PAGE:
Minister for Health secures Government approval to create national research ethics committee
The Government has approved proposals by Minister for Health Simon Harris TD to prepare a General Scheme of a Bill to provide for national research ethics committees.
Speaking today (Thursday), Minister Harris said “Health research is essential to deliver the best care and treatment for our patients, better value for our health spending and more high-quality jobs for our workforce. Supporting health research is a key part of the Sláintecare programme”.
The Minister added: “Research ethics committees (RECs) are key in ensuring that health research is carried out to the ethical standards expected by society, and we need to support a national system of research ethics committees that is fit for purpose. The new National REC system will ensure that there is public confidence in how health research is being conducted, especially in new and emerging areas of research”.
Innovation 2020, Ireland’s strategy for research and development, science and technology , aims to make Ireland a global leader in research and innovation and the Government is committed to the ongoing development of a quality focussed research-active health system in Ireland. That commitment has already seen major public investment in research infrastructure, personnel, new skills and technology. Over the last decade, there has been more than €150 million Government funding invested in clinical research and clinical trials infrastructure through the Health Research Board (HRB) alone. There has also been significant investment from State bodies, like Science Foundation Ireland, voluntary organisations and the private sector.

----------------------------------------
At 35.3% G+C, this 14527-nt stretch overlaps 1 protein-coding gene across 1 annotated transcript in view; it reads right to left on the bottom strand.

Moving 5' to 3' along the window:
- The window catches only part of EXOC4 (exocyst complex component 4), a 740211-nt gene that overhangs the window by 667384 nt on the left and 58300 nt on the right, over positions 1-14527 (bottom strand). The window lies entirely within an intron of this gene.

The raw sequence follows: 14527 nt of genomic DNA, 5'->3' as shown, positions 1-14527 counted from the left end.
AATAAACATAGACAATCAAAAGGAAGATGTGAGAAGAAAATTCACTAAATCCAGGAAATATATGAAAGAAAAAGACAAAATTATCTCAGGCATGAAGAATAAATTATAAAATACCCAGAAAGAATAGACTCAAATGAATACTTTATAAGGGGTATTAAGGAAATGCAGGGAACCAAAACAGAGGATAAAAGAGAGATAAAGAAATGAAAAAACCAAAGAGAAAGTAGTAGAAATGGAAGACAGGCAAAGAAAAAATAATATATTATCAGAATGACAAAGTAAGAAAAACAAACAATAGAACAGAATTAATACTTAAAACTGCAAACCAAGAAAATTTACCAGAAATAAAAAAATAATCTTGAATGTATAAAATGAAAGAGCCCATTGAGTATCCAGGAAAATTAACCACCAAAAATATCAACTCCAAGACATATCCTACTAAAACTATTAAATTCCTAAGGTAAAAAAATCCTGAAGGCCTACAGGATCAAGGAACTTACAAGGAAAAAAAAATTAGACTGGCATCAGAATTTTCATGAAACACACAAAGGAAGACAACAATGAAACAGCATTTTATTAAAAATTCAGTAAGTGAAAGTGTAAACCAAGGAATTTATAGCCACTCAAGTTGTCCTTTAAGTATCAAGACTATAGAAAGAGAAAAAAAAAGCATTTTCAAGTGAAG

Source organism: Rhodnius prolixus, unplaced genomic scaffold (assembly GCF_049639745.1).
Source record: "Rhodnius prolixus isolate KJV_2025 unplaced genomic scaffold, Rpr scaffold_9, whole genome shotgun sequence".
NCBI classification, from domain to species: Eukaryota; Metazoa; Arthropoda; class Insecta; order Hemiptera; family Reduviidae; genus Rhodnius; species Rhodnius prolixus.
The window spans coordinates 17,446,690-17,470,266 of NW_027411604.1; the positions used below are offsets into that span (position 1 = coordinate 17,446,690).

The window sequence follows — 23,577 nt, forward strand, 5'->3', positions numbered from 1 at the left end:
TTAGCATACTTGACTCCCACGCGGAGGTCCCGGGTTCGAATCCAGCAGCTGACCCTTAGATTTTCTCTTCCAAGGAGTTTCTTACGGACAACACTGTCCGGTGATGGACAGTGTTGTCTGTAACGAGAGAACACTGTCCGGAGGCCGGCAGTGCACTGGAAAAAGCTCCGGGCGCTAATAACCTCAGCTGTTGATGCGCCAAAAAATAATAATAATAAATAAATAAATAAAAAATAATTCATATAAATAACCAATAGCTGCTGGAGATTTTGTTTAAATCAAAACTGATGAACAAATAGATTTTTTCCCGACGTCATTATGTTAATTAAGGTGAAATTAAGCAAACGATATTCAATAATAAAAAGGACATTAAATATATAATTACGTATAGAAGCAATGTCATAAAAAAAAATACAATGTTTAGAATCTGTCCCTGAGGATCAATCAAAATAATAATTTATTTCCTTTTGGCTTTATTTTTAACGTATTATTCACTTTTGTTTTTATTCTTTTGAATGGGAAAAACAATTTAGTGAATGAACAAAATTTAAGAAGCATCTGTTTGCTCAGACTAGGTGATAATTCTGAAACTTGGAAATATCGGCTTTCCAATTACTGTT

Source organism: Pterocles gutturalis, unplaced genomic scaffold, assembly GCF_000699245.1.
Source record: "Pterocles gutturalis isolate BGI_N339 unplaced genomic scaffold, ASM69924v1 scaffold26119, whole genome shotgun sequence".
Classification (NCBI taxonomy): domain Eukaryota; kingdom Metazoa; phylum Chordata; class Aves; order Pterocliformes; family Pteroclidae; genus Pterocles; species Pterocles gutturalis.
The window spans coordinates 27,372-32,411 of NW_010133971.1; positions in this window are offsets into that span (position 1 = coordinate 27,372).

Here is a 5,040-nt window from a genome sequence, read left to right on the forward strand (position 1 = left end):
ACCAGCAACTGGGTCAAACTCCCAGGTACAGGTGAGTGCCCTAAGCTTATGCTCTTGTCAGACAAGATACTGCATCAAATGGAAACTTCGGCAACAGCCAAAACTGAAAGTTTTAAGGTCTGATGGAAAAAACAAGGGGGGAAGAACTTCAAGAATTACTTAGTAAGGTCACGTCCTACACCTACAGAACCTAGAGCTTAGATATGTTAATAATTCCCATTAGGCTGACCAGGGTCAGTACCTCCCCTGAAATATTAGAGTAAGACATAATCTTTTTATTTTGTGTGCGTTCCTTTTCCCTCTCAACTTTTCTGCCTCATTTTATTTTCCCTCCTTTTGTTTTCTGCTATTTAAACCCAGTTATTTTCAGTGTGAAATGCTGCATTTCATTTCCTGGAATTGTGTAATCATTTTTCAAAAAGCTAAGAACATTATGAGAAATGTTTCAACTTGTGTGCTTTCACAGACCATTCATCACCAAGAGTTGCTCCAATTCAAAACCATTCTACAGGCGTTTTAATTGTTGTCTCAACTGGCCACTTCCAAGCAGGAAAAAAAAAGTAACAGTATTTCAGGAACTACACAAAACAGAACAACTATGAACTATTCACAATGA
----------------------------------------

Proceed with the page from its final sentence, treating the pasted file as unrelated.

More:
The proposed new system will address concerns that have been raised by stakeholders over the last decade about the existing RECs system in Ireland for clinical trials and health research generally. This approach will maximise synergies and value-for-money outcomes and make Ireland a more attractive international location for all health research.
Welcoming the Minister’s initiative, the CEO of the Health Research Board, Darrin Morrissey, said “The establishment of a single, cohesive national Research Ethics Committee structure in Ireland is long overdue. It will help grow health research and clinical trial activity that will benefit people’s health and patient care, as well as underpinning health innovation and economic growth in Ireland.”
The HPRA also welcomed the Bill saying “The HPRA supports further development of the National Ethics Committee framework as a key part of the infrastructure required for active health research and clinical trials in Ireland and to align to future changes in the regulatory requirements for European clinical trials.”
The Bill is regarded as a priority and the Department will work closely with stakeholders, including the Health Research Board and the Health Products Regulatory Authority to have a Bill published by the end of the year.
In the context of the preparation of the General Scheme, the Department will engage with a broad range of stakeholders including other Departments, agencies, institutional RECs, researchers, industry and patients to seek their views on specific matters.
Notes to the Editor
RECs review proposed studies with human participants (this includes where the research is about the use of patient data or samples) to ensure that they conform to internationally and locally accepted ethical guidelines, monitor studies once they have begun and, where relevant, take part in follow-up action and surveillance after the end of the research. Committees can approve or refuse to give ethical approval to research studies or require modifications to research protocols.
Review by a research ethics committee is required by international ethical standards governing research involving human participants, as well as by local law in many jurisdictions. Review is also essential if the researchers intend to publish the results of their investigation, as most scientific/medical journals will not publish the results of research that has not received the approval of a research ethics committee.
The main responsibility of a research ethics committee is to protect potential participants in the research, but it must also take into account potential risks and benefits for the community in which the research will be carried out.